When discussing prayer to saints, one thing I hear is that we are not asking the saints to do anything for us, we are just asking them to pray for us. In other words we are praying to God through them, not praying to the saints themselves and asking them to do anything. However, Orthodox and Catholic liturgies do not bear this out. Take this example from the Coptic Orthodox Compline:
O pure Virgin, draw the veil of thy speedy protection upon thy servant. Remove from me the billows of evil thoughts and raise my sick soul to pray and watch, because it has long lain in deep sleep; for thou art able, merciful, helpful and the birth-giver of the spring of life, my King and my God, Jesus Christ, my hope (Marsh 61).
The Virgin Mary is being asked for protection in this prayer. She is not being asked to in turn ask God for protection. And here is a Syrian prayer for the intercession of the Mother of God:
O Virgin Mother! Shield us from all menaces that confront us and keep far from us the stormy winds and tides of this world (Marsh 108).
Again, Mary is being asked for protection. One might press the issue and say that Mary would only protect us via her prayers, but that is not what is said in these prayers. Consider the Salve Regina from the Benedictine Daily Prayer:
Haily, holy Queen, mother of mercy, Our life, our sweetness, and our hope. To you do we cry, poor banished children of Eve. To you do we send up our sighs mourning and weeping in this vale of tears. Turn then, most gracious advocate, your eyes of mercy toward us and after this exile show us the blessed fruit of your womb, Jesus. O clement, O loving, O sweet Virgin Mary.
Loving Mother of the Redeemer gate of heaven, star of the sea, assist your people who have fallen yet strive to rise again. To the wonderment of nature you bore your Creator, yet remained a virgin after as before. You who received Gabriel’s joyful greeting, have pity on us poor sinners (Johnson 933).
I think it stretches belief to think that all that is being asked in prayers like this are for the saint to pray for us. The saint is indeed being invoked. Indeed, Hildegard von Bingen says:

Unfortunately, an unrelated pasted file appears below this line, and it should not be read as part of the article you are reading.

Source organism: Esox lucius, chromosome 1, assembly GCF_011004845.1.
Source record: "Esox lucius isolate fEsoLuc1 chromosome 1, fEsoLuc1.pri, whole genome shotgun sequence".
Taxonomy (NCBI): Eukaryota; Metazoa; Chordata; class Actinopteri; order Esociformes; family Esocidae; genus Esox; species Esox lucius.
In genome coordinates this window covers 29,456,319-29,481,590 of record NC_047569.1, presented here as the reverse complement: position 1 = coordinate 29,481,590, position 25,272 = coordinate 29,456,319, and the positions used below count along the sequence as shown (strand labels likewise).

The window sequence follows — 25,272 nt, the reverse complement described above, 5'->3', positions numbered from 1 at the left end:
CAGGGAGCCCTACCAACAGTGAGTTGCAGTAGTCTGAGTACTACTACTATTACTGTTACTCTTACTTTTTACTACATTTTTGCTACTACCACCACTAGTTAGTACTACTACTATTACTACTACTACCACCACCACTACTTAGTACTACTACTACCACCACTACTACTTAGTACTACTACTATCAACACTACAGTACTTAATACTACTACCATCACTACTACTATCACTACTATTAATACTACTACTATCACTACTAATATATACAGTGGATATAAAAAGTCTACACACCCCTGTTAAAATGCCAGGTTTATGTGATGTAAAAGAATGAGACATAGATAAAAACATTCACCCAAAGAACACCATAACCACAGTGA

You the redeemer’s kindly mother,
you who are still the open gate of heaven
and the star of the sea:
help a falling people
that strives to rise.
You gave birth, as Nature looked on in wonder,
to your own holy maker;
O virgin before and after,
receiving that holy Ave from Gabriel’s lips:
have mercy on us sinners (Sequentia 12).
Who is being asked to help and have mercy on sinners in this case? Mary is. These prayers are not limited to Mary; in the following example St. Benedict is invoked:
Admirable Saint and Doctor of Humility, you practiced what you taught, assiduously praying for God’s glory and lovingly fulfilling all work for God and the benefit of all human beings. You know the many physical dangers that surround us today often caused or occasioned by human inventions. Guard us against poisoning of the body as well as of mind and soul, and thus be truly a “Blessed” one for us. Amen. [link]
It seems clear to me that praying to the saints involves much more than just asking them to pray for us – which in itself is presumptuous, Scripturally unwarranted, or as the Anglican formularies say “…repugnant to the Word of God” [Articles of Religion XXII].
Johnson, Maxwell ed. Benedictine Daily Prayer, A Short Breviary. Collegville, Mn: Liturgical Press, 2005.
Marsh, Richard ed. Prayers from the East. Minneapolis, MN: Fortress Press, 2004.
Sequentia. Canticles of Ecstasy. BMG, 1994.